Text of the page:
Alzheimer's Sociological Impact

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The Sociological Impact That Alzheimer’s Has On The Family System INTRODUCTION: The purpose of this research paper is to discuss the sociological impact that Alzheimer’s disease has on the family system. The following theories and concepts will be utilized as a basis for analysis: the family systems theory and ecological perspective to show how the family unit is responsible for the decision making and problem solving for the affected Alzheimer’s patient and how the families involved work to adapt to their situations, the symbolic interaction theory to show of how the interactions of caring for an Alzheimer’s sufferer can affect a caregiver, the feminist theory to show how gender roles play an intricate part in the area of caretaking…show more content…
When deciding to take on the role of caretaker, certain problems have been known to arise. Assuming the role of caretaker can pose a threat physically and emotionally to a person. Caregivers suffer in the forms of “sleeplessness, fatigue, anxiety, depression, and impaired immunological responses that result in increased use of psychotropic drugs” (Marziali, Elsa, et al. 2005: 376). Author Jo Danna describes caretaker suffering to come in the forms of discouragement of being unable to stop the disease from progressing even with one on one care, resentment of the energy, time and money spent, self-loathing because of losing patience with an Alzheimer’s sufferer who means no intentional harm, frequent sicknesses such as colds or headaches, lack of time for oneself and the things one enjoys, cutting oneself off from friends and other family members to put the patient first, and severe depression due to a combination of these factors(90). This shows us that the caretaker’s attitudes, ideas and beliefs play a part in the problems that arise from caring for…show more content…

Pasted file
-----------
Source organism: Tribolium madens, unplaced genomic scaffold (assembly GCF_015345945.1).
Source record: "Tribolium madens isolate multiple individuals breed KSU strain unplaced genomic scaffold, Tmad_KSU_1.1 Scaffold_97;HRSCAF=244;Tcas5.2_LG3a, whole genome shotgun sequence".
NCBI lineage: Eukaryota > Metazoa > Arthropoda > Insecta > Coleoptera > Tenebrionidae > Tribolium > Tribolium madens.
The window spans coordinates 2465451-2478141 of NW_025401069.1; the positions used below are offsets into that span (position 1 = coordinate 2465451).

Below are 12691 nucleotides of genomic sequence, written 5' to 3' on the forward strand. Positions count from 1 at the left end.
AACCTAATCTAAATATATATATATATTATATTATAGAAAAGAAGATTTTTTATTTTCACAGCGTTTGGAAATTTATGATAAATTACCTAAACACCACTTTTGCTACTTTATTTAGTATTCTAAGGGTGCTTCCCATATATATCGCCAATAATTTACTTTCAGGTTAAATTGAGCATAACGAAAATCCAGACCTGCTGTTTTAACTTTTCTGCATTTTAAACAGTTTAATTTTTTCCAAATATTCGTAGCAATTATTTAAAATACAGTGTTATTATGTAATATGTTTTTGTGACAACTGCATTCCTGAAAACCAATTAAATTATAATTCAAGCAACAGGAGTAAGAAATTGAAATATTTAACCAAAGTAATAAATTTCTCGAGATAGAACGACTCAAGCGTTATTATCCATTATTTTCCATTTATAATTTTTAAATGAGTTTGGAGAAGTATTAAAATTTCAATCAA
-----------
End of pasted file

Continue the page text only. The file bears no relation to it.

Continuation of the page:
With the majority of the affected families taking an active roll in the caring for Alzheimer’s patients it seems that the responsibilities of caring for a family member of a family of orientation while juggling the responsibilities of being a member of a family of procreation and other constraints such as work puts a strain on the caretaker no matter what the sex or gender of the caretaker may be. Alzheimer’s forces a family into a situation they did not willingly ask for and are made to adapt one way or another to the situation because refusal to do so can severely threaten the family structure. The length of the illness causes emotional strains along with physical and financial costs, which can intensify the family’s feeling of abandonment and loss. Having had a family member ravaged by this disease I am aware of the difficulties that families incur when dealing with the struggles brought on by Alzheimer’s and feel that more research and time need to be devoted to the issue. The issues that arise affect not only the family system but, especially with the expected growth of those diagnosed with the disease, society as a whole. With no cure available in the foreseeable future Alzheimer’s disease will become an epidemic in our country with the baby boomer generation aging and due to American’s longer life spans. The struggle for resources associated with the

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